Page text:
WILSON’S LOCAL PRINT AND DIGITAL COMMUNITY INSTITUTION SINCE 1896

Boyette to speak at Wilson Human Relations banquet

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While he will always be a Wilsonian, Re’quan Boyette’s has found his home at Duke University.

The former Fike High three-sport star played football for the Blue Devils for five seasons from 2005 to 2009. He returned to Duke in 2012 as a graduate assistant coach on head coach David Cutcliffe's staff and was promoted to running backs coach the next season. Boyette, who played his last two seasons at Duke under Cutcliffe, has no plans to leave Durham anytime soon.

“For me, this is home,” said Boyette. “This is where I played and the people and staff that I played for and I’m loving it! It’s truly a blessing for me to have this opportunity with the way the profession is. People can have a job today but not tomorrow. I’m just blessed to be in the position I’m in and being able to be a mentor to young men. That’s the biggest thing that drives me within this.”

Boyette will be back in his hometown Friday as the featured speaker for the City of Wilson’s 48th annual Human Relations Banquet. Boyette said that one point he wants to make in his speech is the importance of being a great teammate.

It’s an opportunity that he relishes.

“There were a lot of people that influenced me so for me to get that opportunity to come back home and just being able to show kids in Wilson that there is a way out of that joint,” he said. “You don’t have to get bogged down in stuff in Wilson, North Carolina.”

Boyette was too busy to be bogged down as a student at Fike High more than a decade ago. A star football player, he was also a standout on the basketball court and the track. Boyette rushed for 1,930 yards and 25 touchdowns as a senior on his way to being named Wilson Times Athlete of the Year. But he wasn’t about just sports, posting a 3.5 GPA and serving as Student Government Association president. He also found time to sing in the choir.

At Duke, he was a Blue Devils captain in 2008 and 2009. He ran for 1,202 yards and five TDs in his career, including a 78-yard scoring dash as a freshman that was part of his career-best 123 yards.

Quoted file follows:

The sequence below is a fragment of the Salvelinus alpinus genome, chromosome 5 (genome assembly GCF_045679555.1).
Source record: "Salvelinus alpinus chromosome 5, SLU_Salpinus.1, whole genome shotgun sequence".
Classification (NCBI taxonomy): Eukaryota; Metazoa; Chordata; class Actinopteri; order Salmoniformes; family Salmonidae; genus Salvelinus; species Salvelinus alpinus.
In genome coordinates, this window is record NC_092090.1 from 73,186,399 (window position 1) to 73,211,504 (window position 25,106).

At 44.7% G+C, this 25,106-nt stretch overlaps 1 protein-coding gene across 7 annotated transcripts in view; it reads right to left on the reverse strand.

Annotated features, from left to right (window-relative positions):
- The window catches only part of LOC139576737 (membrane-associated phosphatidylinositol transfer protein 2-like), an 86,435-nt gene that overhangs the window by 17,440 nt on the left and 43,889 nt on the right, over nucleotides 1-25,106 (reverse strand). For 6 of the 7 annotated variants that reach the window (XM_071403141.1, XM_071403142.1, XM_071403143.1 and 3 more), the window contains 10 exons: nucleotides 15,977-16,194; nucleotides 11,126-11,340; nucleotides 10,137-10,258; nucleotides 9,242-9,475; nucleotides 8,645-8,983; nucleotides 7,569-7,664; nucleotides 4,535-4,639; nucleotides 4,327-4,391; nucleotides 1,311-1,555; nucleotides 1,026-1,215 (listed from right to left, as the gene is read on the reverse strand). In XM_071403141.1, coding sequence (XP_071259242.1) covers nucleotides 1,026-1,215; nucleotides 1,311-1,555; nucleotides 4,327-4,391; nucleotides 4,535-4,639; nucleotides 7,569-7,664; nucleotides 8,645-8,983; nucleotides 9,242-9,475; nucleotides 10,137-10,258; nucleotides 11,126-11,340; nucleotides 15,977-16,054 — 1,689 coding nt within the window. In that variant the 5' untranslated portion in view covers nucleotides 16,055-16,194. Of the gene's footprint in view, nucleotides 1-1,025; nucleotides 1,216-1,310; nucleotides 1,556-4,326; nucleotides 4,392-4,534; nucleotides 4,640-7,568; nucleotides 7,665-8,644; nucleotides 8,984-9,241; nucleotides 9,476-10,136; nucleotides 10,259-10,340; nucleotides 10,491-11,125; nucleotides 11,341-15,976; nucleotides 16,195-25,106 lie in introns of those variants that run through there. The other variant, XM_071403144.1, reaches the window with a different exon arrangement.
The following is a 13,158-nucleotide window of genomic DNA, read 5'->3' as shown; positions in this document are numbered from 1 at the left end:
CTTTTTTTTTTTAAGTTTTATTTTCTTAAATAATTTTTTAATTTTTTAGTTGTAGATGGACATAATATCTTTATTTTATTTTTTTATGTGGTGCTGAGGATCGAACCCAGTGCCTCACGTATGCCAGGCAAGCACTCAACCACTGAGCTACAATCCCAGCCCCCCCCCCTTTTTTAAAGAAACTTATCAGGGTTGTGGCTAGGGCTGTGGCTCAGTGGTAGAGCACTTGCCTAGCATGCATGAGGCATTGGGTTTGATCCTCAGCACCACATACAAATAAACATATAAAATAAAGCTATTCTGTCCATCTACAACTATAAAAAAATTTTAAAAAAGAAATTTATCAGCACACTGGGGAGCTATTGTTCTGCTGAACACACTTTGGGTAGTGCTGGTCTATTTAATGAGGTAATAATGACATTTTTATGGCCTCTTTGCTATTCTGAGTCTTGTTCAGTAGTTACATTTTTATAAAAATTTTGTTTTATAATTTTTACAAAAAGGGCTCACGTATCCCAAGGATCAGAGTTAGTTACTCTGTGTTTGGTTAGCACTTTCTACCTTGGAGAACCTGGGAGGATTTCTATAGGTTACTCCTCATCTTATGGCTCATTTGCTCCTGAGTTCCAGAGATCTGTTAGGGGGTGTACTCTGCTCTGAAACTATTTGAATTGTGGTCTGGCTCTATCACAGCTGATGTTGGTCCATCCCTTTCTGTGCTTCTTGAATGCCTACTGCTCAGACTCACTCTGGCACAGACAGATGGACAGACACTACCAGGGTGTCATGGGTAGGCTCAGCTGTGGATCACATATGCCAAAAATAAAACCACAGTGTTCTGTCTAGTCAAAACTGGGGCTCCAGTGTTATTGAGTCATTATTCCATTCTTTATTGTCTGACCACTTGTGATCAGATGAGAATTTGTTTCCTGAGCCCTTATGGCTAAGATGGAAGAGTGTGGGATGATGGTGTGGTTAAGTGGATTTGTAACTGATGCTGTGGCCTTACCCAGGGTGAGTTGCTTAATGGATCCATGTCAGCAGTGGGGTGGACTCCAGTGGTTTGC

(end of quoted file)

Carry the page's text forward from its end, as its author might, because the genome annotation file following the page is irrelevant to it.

He graduated in 2009 with a degree in sociology.

Boyette attributes his success to his mother, Tonya, a single parent with two sons.

“I was 100-percent geared and motivated through my mom and I think that’s how it starts with any young person — at home — and I got the love and the motivation you get at home and I got that,” he said. “And it starts with the discipline you get at home and I sure enough got that!”

More importantly, Boyette said that his mother allowed him to make his own decisions and learn from them.

“She put me in position to be able to think for myself as an African-American man,” he said. “She instilled a lot of values and qualities in me but, at the end of the day, she still allowed me to make my own decisions.”

Another major influence in Boyette’s life is Cutcliffe.

“The first thing, Coach Cut is a phenomenal man. You take the football coach out of it and you have a thousand times better man than the football coach,” he said. “Every bit of who I am as a coach is because of him.”

After getting married to the former Khristen Dial of Johnson City, Tennessee, last July, Boyette has settled in Durham — hopefully at Duke for many years more.

“Being invested in this place — graduating from here, playing here, bleeding blue — I tell people all the time, ‘I’m home!’” He said. “So, I don’t even think about think possibility of X, Y and Z. We’re literally living in the moment and trying to get better each and every day.”

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